Repeat.
    Last edited by trixter; 10-29-2019 at 11:24 AM.

  8. #48
    A couple of the best things I've done for my casting is to use a PID for my pot, and install thermocouples in my molds, which connect to a digital grill thermometer (bought thermometer from NOE, and extra thermocouples online). Once I find my sweet spot for a particular mold, I write the temp. on the mold box. That way I can begin casting perfect bullets from the very start, and it tells me when I need to pick up the pace, or slow down. I have NOE drill the molds I buy from them, and I've drilled all of my other molds myself. I don't have to fiddle fart around with guessing when things are the correct temp anymore.

  9. #49
    Boolit Master OS OK's Avatar
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    Quote Originally Posted by vtech26 View Post
    I hear a lot of people talking about PIDs for controlling temp. I just might need to break down and order one.

    To keep my moulds up to temp, I recently got a heating element with a circular saw blade on top. After 10 min on that thr bullets are pretty much good after the first fill.

    Sent from my SM-G965U using Tapatalk
    Someone here mentioned using a tin can for an enclosure over the saw blade on the hot plate...making a sort of an 'oven'. I gave it a try...



    Here an old Ideal single cavity mould with the pin is preheating as I watch the temp. of the oven with this cheap $6 BBQ thermometer...works great when I want to take a break when I have refilled the casting pot and am waiting on it to come back up to temp.
    a m e r i c a n p r a v d a

    Be a Patriot . . . expose their lies!

    “In a time of deceit, telling the truth is a revolutionary act.” G. Orwell

  10. #50
    An interesting device.
    I did the PID conversion to my pots and will never look back.

  11. #51
    Boolit Bub
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    On examining the sprue plate on the double cavity mold I have most recently used, the openings are anything but round. That looks like an area to address, at least to start.

    I got a hot plate with a solid surface, and except for the fact that the mold handles tend to make the mold fall off of it, it's worked well for me. I need to come up with some sort of support for the handles, but I'm not sure if I need to make something that's heat resistant to put on the body of the hot plate (not the hot part, but the body of the device), or something that will sit off to the side of the hot plate. This is at least as challenging as getting a mold to sit on top of the casting pot...

  12. #52
    Boolit Master trixter's Avatar
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    For those of you that cast .224 boolits with Lee 6 cavity mold; what temperature of the lead works best for you?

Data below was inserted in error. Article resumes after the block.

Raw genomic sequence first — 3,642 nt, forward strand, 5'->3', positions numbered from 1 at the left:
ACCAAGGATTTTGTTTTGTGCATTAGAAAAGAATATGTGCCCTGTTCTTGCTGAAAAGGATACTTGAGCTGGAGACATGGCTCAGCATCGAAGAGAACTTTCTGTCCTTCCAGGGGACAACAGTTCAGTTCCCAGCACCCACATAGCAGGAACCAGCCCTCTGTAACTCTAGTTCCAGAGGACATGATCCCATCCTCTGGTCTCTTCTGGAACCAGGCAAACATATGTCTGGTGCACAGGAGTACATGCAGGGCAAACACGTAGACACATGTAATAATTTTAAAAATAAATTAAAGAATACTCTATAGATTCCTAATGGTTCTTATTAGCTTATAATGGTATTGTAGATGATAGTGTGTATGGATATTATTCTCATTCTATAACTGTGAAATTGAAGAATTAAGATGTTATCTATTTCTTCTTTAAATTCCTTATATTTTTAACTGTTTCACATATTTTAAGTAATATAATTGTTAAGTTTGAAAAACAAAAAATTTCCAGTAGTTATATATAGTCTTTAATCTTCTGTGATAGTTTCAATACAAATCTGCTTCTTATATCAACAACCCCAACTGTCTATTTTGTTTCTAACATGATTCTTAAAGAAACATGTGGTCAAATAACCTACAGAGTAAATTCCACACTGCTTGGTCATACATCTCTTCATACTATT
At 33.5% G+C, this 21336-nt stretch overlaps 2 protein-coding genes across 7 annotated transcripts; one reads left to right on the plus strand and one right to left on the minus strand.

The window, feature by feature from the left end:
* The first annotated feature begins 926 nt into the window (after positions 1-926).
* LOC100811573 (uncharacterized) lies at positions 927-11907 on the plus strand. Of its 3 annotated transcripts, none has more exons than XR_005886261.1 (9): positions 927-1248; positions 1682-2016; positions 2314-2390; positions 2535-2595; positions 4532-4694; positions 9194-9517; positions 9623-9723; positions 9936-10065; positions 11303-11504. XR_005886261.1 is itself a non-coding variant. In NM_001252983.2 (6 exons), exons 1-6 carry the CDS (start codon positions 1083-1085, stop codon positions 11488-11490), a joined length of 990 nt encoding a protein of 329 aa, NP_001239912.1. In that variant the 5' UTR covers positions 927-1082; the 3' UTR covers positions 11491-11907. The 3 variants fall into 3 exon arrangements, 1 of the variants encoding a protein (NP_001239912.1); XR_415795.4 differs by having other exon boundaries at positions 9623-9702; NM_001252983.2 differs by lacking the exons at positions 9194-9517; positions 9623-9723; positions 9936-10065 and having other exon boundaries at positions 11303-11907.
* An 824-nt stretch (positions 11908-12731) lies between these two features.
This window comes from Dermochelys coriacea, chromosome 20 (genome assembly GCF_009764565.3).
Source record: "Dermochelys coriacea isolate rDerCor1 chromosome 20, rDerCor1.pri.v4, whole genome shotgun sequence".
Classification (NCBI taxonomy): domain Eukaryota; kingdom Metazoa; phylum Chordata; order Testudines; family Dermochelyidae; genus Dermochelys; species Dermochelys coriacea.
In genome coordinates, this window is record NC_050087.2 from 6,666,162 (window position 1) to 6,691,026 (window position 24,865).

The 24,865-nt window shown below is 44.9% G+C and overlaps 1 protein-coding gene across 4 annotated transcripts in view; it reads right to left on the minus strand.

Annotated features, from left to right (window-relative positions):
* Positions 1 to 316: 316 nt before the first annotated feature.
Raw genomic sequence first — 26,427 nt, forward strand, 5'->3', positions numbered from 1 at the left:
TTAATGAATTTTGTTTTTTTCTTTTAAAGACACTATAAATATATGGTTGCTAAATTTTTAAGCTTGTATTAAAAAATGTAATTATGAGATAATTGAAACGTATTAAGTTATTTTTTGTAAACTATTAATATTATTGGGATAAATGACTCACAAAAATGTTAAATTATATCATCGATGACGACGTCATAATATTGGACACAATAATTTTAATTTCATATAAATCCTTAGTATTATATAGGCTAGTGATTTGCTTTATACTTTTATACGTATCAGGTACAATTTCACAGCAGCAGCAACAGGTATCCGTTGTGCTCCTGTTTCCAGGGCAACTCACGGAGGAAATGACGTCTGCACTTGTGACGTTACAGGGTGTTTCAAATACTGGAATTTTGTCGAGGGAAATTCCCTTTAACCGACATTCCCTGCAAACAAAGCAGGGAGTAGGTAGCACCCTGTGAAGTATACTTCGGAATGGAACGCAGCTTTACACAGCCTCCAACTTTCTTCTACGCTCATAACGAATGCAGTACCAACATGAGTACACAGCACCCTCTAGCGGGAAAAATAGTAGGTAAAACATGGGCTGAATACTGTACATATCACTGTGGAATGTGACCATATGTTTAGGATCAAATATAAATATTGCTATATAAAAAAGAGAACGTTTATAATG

13. #53
    Boolit Master OS OK's Avatar
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    Quote Originally Posted by OTShooter View Post
    On examining the sprue plate on the double cavity mold I have most recently used, the openings are anything but round. That looks like an area to address, at least to start.

    I got a hot plate with a solid surface, and except for the fact that the mold handles tend to make the mold fall off of it, it's worked well for me. I need to come up with some sort of support for the handles, but I'm not sure if I need to make something that's heat resistant to put on the body of the hot plate (not the hot part, but the body of the device), or something that will sit off to the side of the hot plate. This is at least as challenging as getting a mold to sit on top of the casting pot...
    I took the lazy and quick solution to my handle heavy problem....here I have a block of 1" thick outside decking supporting them, this material is very dense and heavy so it'll sit there without moving around much. A block of wood would do the same thing...

    a m e r i c a n p r a v d a

    Be a Patriot . . . expose their lies!

    “In a time of deceit, telling the truth is a revolutionary act.” G. Orwell

  14. #54
    Boolit Bub
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    Quote Originally Posted by OS OK View Post
    I took the lazy and quick solution to my handle heavy problem....here I have a block of 1" thick outside decking supporting them, this material is very dense and heavy so it'll sit there without moving around much. A block of wood would do the same thing...

    Fantastic idea regarding the metal "housing" and handle support!

    Sent from my SM-G965U using Tapatalk